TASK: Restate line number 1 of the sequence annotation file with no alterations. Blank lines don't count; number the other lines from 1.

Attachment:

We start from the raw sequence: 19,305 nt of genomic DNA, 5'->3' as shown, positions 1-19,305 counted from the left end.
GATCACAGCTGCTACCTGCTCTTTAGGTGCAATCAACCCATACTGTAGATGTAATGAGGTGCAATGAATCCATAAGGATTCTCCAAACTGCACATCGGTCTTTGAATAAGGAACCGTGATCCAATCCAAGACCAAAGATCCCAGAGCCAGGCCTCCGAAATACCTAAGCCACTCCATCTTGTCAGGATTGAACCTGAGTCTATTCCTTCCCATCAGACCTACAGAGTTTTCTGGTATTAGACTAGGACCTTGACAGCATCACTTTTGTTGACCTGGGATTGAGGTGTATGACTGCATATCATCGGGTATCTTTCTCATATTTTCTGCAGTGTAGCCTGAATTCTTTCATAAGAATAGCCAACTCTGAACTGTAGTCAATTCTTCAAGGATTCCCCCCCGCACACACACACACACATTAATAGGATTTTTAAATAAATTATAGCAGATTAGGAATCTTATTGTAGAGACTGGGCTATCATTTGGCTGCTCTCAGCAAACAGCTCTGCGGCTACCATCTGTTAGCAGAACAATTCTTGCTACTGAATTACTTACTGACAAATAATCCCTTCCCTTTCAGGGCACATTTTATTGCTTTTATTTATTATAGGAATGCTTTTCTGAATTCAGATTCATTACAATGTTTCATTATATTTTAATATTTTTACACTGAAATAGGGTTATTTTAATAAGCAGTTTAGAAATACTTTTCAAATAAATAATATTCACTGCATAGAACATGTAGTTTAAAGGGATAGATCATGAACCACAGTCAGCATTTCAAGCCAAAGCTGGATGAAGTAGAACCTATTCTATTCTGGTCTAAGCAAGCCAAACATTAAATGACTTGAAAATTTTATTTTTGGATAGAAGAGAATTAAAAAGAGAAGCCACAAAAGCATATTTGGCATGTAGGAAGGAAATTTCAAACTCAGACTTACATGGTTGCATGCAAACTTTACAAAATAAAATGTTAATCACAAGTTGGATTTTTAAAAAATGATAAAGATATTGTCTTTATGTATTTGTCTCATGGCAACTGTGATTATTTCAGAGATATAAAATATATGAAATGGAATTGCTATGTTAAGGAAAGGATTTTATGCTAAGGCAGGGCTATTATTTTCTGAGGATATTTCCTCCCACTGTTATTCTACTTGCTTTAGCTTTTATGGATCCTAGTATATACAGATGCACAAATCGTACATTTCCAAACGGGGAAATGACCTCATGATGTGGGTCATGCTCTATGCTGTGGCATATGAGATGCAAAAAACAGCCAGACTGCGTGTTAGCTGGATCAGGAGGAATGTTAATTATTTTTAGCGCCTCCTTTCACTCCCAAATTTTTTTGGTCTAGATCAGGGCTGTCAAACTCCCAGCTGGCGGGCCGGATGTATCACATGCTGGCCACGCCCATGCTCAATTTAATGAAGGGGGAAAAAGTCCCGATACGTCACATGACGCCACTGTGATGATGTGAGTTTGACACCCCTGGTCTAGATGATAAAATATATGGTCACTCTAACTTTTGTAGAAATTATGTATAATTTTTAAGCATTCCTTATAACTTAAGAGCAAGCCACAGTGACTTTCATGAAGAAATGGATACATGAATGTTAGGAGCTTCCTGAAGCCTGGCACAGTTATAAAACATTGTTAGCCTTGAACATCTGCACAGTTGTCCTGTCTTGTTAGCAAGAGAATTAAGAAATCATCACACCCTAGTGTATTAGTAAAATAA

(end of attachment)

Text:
We start from the raw sequence: 19,305 nt of genomic DNA, 5'->3' as shown, positions 1-19,305 counted from the left end.